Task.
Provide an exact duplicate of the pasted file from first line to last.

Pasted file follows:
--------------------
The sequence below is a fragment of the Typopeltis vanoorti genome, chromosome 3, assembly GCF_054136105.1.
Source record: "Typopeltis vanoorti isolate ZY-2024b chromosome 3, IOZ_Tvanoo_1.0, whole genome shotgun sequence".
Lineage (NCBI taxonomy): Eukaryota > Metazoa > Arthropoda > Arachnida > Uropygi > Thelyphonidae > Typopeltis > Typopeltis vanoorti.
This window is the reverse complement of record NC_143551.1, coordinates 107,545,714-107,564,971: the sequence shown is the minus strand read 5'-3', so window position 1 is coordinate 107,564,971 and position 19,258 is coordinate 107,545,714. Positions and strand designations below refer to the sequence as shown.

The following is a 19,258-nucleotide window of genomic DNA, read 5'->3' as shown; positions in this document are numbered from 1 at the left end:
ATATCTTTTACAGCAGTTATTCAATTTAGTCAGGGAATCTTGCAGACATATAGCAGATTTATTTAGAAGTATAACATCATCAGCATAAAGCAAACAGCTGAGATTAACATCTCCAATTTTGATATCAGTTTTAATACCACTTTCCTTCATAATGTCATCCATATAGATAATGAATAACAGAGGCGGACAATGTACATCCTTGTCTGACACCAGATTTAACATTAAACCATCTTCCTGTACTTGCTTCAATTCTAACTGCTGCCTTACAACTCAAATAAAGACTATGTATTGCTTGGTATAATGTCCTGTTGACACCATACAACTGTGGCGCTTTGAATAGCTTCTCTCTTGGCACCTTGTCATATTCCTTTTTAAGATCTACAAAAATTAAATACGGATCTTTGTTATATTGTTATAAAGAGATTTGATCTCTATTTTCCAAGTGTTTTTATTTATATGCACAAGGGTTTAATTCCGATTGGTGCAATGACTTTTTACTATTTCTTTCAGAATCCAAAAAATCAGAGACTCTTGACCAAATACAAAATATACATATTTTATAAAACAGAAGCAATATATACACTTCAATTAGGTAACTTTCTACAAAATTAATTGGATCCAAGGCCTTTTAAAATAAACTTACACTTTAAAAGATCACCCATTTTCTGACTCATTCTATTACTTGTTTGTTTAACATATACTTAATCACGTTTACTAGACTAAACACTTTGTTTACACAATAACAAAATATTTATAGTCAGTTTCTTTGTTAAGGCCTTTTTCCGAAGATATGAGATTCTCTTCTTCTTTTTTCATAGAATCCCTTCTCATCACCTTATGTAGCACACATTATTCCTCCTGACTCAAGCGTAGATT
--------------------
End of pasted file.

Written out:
The sequence below is a fragment of the Typopeltis vanoorti genome, chromosome 3, assembly GCF_054136105.1.
Source record: "Typopeltis vanoorti isolate ZY-2024b chromosome 3, IOZ_Tvanoo_1.0, whole genome shotgun sequence".
Lineage (NCBI taxonomy): Eukaryota > Metazoa > Arthropoda > Arachnida > Uropygi > Thelyphonidae > Typopeltis > Typopeltis vanoorti.
This window is the reverse complement of record NC_143551.1, coordinates 107,545,714-107,564,971: the sequence shown is the minus strand read 5'-3', so window position 1 is coordinate 107,564,971 and position 19,258 is coordinate 107,545,714. Positions and strand designations below refer to the sequence as shown.

The following is a 19,258-nucleotide window of genomic DNA, read 5'->3' as shown; positions in this document are numbered from 1 at the left end:
ATATCTTTTACAGCAGTTATTCAATTTAGTCAGGGAATCTTGCAGACATATAGCAGATTTATTTAGAAGTATAACATCATCAGCATAAAGCAAACAGCTGAGATTAACATCTCCAATTTTGATATCAGTTTTAATACCACTTTCCTTCATAATGTCATCCATATAGATAATGAATAACAGAGGCGGACAATGTACATCCTTGTCTGACACCAGATTTAACATTAAACCATCTTCCTGTACTTGCTTCAATTCTAACTGCTGCCTTACAACTCAAATAAAGACTATGTATTGCTTGGTATAATGTCCTGTTGACACCATACAACTGTGGCGCTTTGAATAGCTTCTCTCTTGGCACCTTGTCATATTCCTTTTTAAGATCTACAAAAATTAAATACGGATCTTTGTTATATTGTTATAAAGAGATTTGATCTCTATTTTCCAAGTGTTTTTATTTATATGCACAAGGGTTTAATTCCGATTGGTGCAATGACTTTTTACTATTTCTTTCAGAATCCAAAAAATCAGAGACTCTTGACCAAATACAAAATATACATATTTTATAAAACAGAAGCAATATATACACTTCAATTAGGTAACTTTCTACAAAATTAATTGGATCCAAGGCCTTTTAAAATAAACTTACACTTTAAAAGATCACCCATTTTCTGACTCATTCTATTACTTGTTTGTTTAACATATACTTAATCACGTTTACTAGACTAAACACTTTGTTTACACAATAACAAAATATTTATAGTCAGTTTCTTTGTTAAGGCCTTTTTCCGAAGATATGAGATTCTCTTCTTCTTTTTTCATAGAATCCCTTCTCATCACCTTATGTAGCACACATTATTCCTCCTGACTCAAGCGTAGATT